I love Craigslist! I have gotten more than one real, legitimate job from there, both W-2 and 1099, non-remote jobs.
But Craigslist can also be a hotbed of scammer activity. And now after COVID-19 and the resulting lockdowns have brought Depression Era-levels of unemployment, millions of people are desperate for jobs — especially jobs which can be done from home.
This is a scammer’s paradise.
So here I’m going to help Hawaii remote job seekers break down 3 examples of work-from-home scams found posted on Oahu Craigslist in May of 2020. By ‘scams,’ I mean shady non-jobs — I didn’t dig any further once it was clear these offers were not what they appeared to be. They could be toeing the line of legal activity, but they are postings masquerading as remote job opportunities.
By the time we are done here, you will likely easily spot these types of posts in the future.
Craigslist search results
First I ran a search:
What resulted was a mish-mash of job postings, mostly jobs mislabeled as “telecommute” like janitorial and landscaping, and duplicate postings of questionable legitimacy. I circled four postings and investigated.
“Work From Home Online” is a pretty telling title in and of itself — it is not informative at all, like “Customer Service Agent Wanted.” It is actually more like an ad, trying to attract a buyer. But someone desperate for remote work might click on it, and would see this posting:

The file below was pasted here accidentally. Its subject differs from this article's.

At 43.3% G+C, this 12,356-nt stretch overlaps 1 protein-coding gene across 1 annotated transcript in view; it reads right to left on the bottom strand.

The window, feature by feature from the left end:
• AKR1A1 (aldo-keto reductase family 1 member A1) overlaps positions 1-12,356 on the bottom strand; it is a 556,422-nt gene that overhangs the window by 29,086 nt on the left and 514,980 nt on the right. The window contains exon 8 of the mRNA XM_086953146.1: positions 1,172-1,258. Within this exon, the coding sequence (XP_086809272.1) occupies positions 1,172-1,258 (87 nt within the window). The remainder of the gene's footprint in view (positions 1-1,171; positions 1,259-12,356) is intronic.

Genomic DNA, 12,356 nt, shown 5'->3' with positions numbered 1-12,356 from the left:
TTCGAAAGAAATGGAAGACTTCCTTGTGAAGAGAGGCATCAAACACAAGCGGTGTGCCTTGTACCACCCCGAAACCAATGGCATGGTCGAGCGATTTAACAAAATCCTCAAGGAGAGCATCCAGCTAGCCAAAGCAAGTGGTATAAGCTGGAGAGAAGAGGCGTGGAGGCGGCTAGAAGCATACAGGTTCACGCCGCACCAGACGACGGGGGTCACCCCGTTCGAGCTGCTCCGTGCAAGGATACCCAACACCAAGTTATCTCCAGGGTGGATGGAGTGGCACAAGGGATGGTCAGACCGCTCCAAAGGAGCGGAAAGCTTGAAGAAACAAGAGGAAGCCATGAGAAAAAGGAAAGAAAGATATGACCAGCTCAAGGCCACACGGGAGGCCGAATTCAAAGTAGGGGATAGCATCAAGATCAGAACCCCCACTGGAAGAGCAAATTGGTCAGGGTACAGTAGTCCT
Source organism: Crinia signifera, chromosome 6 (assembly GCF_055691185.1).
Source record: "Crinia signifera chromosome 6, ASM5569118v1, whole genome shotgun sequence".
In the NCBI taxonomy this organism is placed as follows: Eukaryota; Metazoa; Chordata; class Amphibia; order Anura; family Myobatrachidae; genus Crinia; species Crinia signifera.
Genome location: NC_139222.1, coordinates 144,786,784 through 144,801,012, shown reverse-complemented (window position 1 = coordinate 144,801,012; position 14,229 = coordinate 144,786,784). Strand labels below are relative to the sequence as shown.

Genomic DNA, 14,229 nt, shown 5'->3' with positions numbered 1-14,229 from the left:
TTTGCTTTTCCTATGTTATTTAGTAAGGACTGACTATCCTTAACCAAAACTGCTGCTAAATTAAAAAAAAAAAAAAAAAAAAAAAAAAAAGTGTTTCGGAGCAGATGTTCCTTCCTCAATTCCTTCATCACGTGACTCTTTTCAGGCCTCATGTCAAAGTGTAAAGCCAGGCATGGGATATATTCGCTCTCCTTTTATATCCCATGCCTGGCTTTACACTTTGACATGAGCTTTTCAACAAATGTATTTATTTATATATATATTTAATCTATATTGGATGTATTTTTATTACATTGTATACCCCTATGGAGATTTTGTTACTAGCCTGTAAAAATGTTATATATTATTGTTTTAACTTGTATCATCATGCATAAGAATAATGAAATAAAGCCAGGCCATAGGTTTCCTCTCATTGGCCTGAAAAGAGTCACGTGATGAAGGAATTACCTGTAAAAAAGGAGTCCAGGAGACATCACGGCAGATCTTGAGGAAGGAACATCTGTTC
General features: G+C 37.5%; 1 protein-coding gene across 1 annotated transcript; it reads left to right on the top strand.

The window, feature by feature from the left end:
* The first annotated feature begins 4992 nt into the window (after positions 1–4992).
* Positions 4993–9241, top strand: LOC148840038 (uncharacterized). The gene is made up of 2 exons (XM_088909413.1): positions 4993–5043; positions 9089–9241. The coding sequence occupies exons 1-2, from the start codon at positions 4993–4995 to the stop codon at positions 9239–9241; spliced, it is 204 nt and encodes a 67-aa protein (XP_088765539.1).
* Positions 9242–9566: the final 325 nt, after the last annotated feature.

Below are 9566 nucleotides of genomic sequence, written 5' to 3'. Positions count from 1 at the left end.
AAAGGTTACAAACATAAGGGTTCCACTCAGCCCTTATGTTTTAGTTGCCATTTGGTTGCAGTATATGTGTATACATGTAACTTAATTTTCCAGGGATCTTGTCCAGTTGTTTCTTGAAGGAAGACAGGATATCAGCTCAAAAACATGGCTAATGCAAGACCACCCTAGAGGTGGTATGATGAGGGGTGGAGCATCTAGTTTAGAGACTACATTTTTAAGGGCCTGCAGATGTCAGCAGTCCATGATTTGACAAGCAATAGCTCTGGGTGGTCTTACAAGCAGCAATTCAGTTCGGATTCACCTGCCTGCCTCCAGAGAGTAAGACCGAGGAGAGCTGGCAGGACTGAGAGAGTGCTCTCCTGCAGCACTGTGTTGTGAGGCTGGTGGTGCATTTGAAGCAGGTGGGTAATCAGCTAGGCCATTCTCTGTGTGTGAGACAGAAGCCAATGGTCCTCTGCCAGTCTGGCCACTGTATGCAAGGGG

I won’t address the photo, except to say that the “employer” felt that this was an acceptable first impression of the company.
Compensation listed is “The Skies The Limit” — which is a typo that should read “Sky’s.” Lack of a normal listing such as “D.O.E.” (depending on experience) or a range like “$20-28/hr” also gives a hint that this might be a commission-based job. But even then, legitimate jobs will usually state that up front, and reveal the percentage of the commission.
The posting further goes on to offer not a job, but a “business opportunity” and claims to be “looking for distributors”. So they are clearly not looking to hire staff, but rather looking for business people. I was leery of clicking on that link, so I used a web service which shows you a snapshot of a website:
“Turning your dreams into reality” and a “business vehicle” — it’s a form to capture your name and e-mail address, not a job application. When a remote job posting offers to “turn your dreams into reality,” it probably will not. That’s the “if it sounds too good to be true” rule!
This was a very tough one. I’ve come to the decision that this is not an outright scam, but it is certainly very far from being a job posting.
Once again, working from home is dangled before us like a carrot, in the title of the job posting. “Work from home as a Software Engineer — Train with us 100k” — I first noticed this posting appear in Oahu Craigslist over a year ago. I had checked it out for myself, thinking I might get some job training, but grew suspicious at the poor quality of their websites. Imagine my surprise to see the same posting is still going around:
It should not be posted in the Craigslist job category, but at least this title is a bit more transparent, stating up front that it is a training offer, not a job offer, in the title of the posting.
Still, promising people that they can work from home, with “no prior technology experience,” and earn $75-100k, does not pass the smell test. There is also slight pressure to act quickly, with words like “limited” spots open. Add in wording about a job “guarantee,” and it certainly does not pass the “if it sounds too good to be true” rule.
But let’s say in your excitement, you missed those red flags, and you still think there is some sort of job available here. There are still more flags that you might want to stay away from this company. The logo image at the top says “IBG Global Consulting”…